Monday, January 08, 2007

Health Care in Utah

Health Care may be coming up in the next Utah legislative session. It seems we have a budget surplus of over 1 billion dollars in the state. Now everyone wants a piece of the pie. I'm not against given it to some of them, as long as they handle it well. It looks like one Utah State Senator (D), Scott McCoy, wants to got beyond deciding what to do with the surplus and create a Utah state constitutional amendment that declares health care a human right.

This is a rough one for me. While I claim to be a capitalist, when it comes to issues like health care, I'm borderline socialist. There are two alternatives when it comes to issues surrounding the uninsured, and the under-insured. We either take care of them, or we let them die.

While our Republican legislative leaders are promising to fund various health care issues, they are also the first ones to talk about the amount of money the uninsured and the under-insured cost us each year.

My personal opinion is that the programs we have in place, such as Medicare and Medicaid, are rewarding the wrong things. Many times a patient's basic care won't be covered, but life threatening conditions will. What happens, then, is that the basic diseases and syndromes get worse, and contribute to the development of long-term life-threatening issues. It's the treatments for these life-threatening issues that cost so much. A better solution, in my mind, would be to fund the best of the basic interventions and preventions. I believe that investing in simple preventative treatments will help halt the development of the life-threatening ones, saving us money in the long run.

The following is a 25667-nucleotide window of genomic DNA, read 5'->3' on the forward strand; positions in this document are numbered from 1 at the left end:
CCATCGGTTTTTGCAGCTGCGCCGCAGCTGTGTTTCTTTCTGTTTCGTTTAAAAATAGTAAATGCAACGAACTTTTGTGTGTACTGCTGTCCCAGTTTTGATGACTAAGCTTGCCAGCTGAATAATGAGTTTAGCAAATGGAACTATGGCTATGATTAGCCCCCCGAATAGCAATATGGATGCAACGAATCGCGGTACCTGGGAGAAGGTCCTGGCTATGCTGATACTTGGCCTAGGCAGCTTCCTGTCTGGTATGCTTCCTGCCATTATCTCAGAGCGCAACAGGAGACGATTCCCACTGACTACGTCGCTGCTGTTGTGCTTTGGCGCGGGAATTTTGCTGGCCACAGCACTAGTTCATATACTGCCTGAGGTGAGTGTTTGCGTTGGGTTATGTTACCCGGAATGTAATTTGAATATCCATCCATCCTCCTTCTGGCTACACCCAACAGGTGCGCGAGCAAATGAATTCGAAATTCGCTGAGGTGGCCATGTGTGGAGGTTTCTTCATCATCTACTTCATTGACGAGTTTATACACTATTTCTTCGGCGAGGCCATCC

Maybe we should try and stop people from getting terribly sick in the first place, instead of enacting a constitutional amendment that may, or may not, actually do anything.

1 comment:

DIYGuy7 said...

I came upon your blog while searching for Basement Health writings.

It's true. We should focus more on preventing illness in the first place. I personally feel like our sanitation and drainage all over the USA needs a boost.

It's becoming more and more clear that the USA hasn't really changed any regulations concerning those two topics since the 1890s. If our adaptation of new technology is so fast and furious, shouldn't we be paying attention then to how that technology could help to de-contaminate our homes?

just a thought.

well written!